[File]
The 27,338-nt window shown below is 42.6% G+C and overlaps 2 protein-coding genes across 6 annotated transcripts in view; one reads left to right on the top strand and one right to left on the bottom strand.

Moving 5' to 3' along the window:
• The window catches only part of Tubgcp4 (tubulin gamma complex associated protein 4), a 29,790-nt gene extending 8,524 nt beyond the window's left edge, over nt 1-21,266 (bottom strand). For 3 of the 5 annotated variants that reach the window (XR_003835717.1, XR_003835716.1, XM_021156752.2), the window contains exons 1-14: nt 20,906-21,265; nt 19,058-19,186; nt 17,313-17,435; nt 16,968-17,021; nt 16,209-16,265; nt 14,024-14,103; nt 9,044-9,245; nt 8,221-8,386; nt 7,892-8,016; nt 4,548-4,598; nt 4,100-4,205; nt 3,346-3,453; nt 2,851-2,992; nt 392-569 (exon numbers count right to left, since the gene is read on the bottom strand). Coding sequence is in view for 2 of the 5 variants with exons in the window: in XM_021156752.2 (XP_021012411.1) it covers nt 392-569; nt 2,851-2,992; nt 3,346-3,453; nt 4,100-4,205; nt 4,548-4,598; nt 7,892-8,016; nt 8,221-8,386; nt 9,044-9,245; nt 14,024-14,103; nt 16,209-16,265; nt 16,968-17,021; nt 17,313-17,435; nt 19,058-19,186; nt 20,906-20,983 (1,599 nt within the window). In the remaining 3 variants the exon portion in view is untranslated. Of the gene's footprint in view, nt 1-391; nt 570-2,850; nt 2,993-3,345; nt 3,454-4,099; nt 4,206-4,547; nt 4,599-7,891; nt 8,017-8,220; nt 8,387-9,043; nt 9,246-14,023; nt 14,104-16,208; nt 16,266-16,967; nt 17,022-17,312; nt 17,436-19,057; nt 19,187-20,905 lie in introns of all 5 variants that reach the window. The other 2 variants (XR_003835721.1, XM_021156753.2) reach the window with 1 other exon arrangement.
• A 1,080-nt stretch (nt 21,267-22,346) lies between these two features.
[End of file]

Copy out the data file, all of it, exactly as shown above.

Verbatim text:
The 27,338-nt window shown below is 42.6% G+C and overlaps 2 protein-coding genes across 6 annotated transcripts in view; one reads left to right on the top strand and one right to left on the bottom strand.

Moving 5' to 3' along the window:
• The window catches only part of Tubgcp4 (tubulin gamma complex associated protein 4), a 29,790-nt gene extending 8,524 nt beyond the window's left edge, over nt 1-21,266 (bottom strand). For 3 of the 5 annotated variants that reach the window (XR_003835717.1, XR_003835716.1, XM_021156752.2), the window contains exons 1-14: nt 20,906-21,265; nt 19,058-19,186; nt 17,313-17,435; nt 16,968-17,021; nt 16,209-16,265; nt 14,024-14,103; nt 9,044-9,245; nt 8,221-8,386; nt 7,892-8,016; nt 4,548-4,598; nt 4,100-4,205; nt 3,346-3,453; nt 2,851-2,992; nt 392-569 (exon numbers count right to left, since the gene is read on the bottom strand). Coding sequence is in view for 2 of the 5 variants with exons in the window: in XM_021156752.2 (XP_021012411.1) it covers nt 392-569; nt 2,851-2,992; nt 3,346-3,453; nt 4,100-4,205; nt 4,548-4,598; nt 7,892-8,016; nt 8,221-8,386; nt 9,044-9,245; nt 14,024-14,103; nt 16,209-16,265; nt 16,968-17,021; nt 17,313-17,435; nt 19,058-19,186; nt 20,906-20,983 (1,599 nt within the window). In the remaining 3 variants the exon portion in view is untranslated. Of the gene's footprint in view, nt 1-391; nt 570-2,850; nt 2,993-3,345; nt 3,454-4,099; nt 4,206-4,547; nt 4,599-7,891; nt 8,017-8,220; nt 8,387-9,043; nt 9,246-14,023; nt 14,104-16,208; nt 16,266-16,967; nt 17,022-17,312; nt 17,436-19,057; nt 19,187-20,905 lie in introns of all 5 variants that reach the window. The other 2 variants (XR_003835721.1, XM_021156753.2) reach the window with 1 other exon arrangement.
• A 1,080-nt stretch (nt 21,267-22,346) lies between these two features.